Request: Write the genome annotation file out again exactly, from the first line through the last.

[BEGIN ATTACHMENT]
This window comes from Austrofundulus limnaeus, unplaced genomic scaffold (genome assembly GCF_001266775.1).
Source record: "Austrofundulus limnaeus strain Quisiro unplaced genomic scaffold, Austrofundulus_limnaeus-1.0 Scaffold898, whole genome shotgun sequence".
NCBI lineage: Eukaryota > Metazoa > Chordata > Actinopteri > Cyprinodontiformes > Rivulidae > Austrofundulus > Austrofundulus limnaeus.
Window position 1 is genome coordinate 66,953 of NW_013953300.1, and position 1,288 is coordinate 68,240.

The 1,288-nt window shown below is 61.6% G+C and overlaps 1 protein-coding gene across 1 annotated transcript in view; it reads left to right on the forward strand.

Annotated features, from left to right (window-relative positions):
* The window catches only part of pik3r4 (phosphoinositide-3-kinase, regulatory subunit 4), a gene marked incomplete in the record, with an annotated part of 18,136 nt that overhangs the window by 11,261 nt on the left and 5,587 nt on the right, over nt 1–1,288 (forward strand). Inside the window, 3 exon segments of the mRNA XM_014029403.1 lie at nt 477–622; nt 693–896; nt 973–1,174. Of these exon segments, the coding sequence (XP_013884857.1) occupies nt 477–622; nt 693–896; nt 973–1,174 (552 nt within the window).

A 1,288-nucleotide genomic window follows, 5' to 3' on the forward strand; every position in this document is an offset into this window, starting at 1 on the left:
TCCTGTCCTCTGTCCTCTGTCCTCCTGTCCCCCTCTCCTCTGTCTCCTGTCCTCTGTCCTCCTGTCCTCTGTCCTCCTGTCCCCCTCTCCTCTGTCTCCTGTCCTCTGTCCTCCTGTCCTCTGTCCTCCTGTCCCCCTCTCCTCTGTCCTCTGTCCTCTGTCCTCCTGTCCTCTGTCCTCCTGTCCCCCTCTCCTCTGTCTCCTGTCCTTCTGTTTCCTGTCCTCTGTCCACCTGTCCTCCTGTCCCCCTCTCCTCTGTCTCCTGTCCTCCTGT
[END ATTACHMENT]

This window comes from Austrofundulus limnaeus, unplaced genomic scaffold (genome assembly GCF_001266775.1).
Source record: "Austrofundulus limnaeus strain Quisiro unplaced genomic scaffold, Austrofundulus_limnaeus-1.0 Scaffold898, whole genome shotgun sequence".
NCBI lineage: Eukaryota > Metazoa > Chordata > Actinopteri > Cyprinodontiformes > Rivulidae > Austrofundulus > Austrofundulus limnaeus.
Window position 1 is genome coordinate 66,953 of NW_013953300.1, and position 1,288 is coordinate 68,240.

The 1,288-nt window shown below is 61.6% G+C and overlaps 1 protein-coding gene across 1 annotated transcript in view; it reads left to right on the forward strand.

Annotated features, from left to right (window-relative positions):
* The window catches only part of pik3r4 (phosphoinositide-3-kinase, regulatory subunit 4), a gene marked incomplete in the record, with an annotated part of 18,136 nt that overhangs the window by 11,261 nt on the left and 5,587 nt on the right, over nt 1–1,288 (forward strand). Inside the window, 3 exon segments of the mRNA XM_014029403.1 lie at nt 477–622; nt 693–896; nt 973–1,174. Of these exon segments, the coding sequence (XP_013884857.1) occupies nt 477–622; nt 693–896; nt 973–1,174 (552 nt within the window).

A 1,288-nucleotide genomic window follows, 5' to 3' on the forward strand; every position in this document is an offset into this window, starting at 1 on the left:
TCCTGTCCTCTGTCCTCTGTCCTCCTGTCCCCCTCTCCTCTGTCTCCTGTCCTCTGTCCTCCTGTCCTCTGTCCTCCTGTCCCCCTCTCCTCTGTCTCCTGTCCTCTGTCCTCCTGTCCTCTGTCCTCCTGTCCCCCTCTCCTCTGTCCTCTGTCCTCTGTCCTCCTGTCCTCTGTCCTCCTGTCCCCCTCTCCTCTGTCTCCTGTCCTTCTGTTTCCTGTCCTCTGTCCACCTGTCCTCCTGTCCCCCTCTCCTCTGTCTCCTGTCCTCCTGT